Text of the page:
Despite spending significant sums of money on forward players, at times Carvalhal could not seem to get Wednesday playing fluent football consistently and the bedrock of the side’s success was a tight defence. However, the previous manager, Stuart Gray, who had nothing like the money made available to Carvalhal, had already instilled this quality in the team and the defence was held together by arguably the club’s two most consistent players, goalkeeper Keiren Westwood and centre-back Tom Lees. Both had been signed by Gray.
Many fans believed that had he been retained, Gray would have achieved more with the resources enjoyed by his successor. Leading Wednesday back to the Premiership would have been viewed as a tremendous achievement by Carvalhal, given the unremittingly tough nature of the Championship, but with the money at his disposal for team strengthening it would not have been viewed as anything like as remarkable as his achievement in leading third-tier Leixões to UEFA Cup qualification in 2002.
Certainly there is a strong case for stating that Carvalhal’s transfer business was responsible for his ultimate downfall. When he joined the club, a transfer committee was in place but this was disbanded and he was given more responsibility for recruitment. However, many of the signings seemed to be in the wrong areas of the team. Bizarrely, in January 2017, the club signed two high-profile centre-forwards, Sam Winnall and Jordan Rhodes, when there were already six established players of that position at the club, yet the desperate need for a competent left-back and left-sided centre-back was only belatedly (and unsuccessfully) addressed.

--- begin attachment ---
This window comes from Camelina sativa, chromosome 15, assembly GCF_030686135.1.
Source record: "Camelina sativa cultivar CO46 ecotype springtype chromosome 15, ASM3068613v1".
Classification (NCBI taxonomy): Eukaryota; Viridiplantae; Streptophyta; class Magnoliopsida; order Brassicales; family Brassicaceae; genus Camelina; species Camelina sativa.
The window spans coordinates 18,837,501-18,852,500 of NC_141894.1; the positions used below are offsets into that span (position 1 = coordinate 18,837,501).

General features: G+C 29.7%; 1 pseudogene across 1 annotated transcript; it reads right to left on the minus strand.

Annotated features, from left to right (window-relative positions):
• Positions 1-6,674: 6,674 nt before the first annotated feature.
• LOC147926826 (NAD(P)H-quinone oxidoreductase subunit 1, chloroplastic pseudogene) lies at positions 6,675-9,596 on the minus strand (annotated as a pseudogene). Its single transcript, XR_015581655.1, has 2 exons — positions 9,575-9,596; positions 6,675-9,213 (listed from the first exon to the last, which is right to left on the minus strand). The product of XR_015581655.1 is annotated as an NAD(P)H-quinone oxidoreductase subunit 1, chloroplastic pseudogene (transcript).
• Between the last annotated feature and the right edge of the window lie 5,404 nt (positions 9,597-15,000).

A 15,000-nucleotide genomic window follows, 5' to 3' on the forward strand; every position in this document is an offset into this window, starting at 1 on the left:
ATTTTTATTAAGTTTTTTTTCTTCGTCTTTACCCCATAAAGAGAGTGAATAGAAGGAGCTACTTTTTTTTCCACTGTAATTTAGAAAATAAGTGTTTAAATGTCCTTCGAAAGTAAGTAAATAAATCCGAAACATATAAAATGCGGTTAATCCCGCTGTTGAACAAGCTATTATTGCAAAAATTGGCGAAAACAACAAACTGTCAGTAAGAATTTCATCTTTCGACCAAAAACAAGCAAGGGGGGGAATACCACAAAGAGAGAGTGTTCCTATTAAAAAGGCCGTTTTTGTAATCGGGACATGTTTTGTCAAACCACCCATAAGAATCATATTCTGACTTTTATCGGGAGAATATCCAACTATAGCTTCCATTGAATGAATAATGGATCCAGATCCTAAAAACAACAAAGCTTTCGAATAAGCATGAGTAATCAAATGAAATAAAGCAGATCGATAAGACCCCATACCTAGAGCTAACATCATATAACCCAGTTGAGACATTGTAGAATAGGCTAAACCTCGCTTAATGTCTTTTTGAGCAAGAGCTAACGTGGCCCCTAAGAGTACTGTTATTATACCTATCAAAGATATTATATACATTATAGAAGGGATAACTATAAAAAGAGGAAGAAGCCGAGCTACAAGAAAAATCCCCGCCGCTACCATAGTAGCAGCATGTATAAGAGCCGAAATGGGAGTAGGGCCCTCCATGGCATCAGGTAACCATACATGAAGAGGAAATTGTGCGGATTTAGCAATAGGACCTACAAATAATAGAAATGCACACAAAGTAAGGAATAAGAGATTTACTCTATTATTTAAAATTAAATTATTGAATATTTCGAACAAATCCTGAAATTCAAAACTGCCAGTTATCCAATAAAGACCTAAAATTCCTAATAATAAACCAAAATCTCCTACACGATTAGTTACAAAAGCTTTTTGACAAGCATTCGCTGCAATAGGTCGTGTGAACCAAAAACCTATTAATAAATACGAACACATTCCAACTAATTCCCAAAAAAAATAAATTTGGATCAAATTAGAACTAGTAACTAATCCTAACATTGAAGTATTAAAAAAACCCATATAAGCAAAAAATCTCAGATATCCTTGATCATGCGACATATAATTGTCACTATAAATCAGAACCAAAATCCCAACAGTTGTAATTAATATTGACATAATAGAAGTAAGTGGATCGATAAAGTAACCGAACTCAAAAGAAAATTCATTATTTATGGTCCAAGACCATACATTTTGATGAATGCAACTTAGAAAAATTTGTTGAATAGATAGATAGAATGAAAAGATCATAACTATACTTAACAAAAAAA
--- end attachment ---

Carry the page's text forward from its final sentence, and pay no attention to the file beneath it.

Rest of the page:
Possessing so many strikers inevitably meant that some of them would not be given enough chance to prove themselves, Lucas João being a prime example. Since joining the club in July 2015, the Portuguese international has started only 24 games, scoring 11 goals. He has shown flashes of real quality, but, without the reassurance of a long run in the side, it is unsurprising that his confidence has been affected.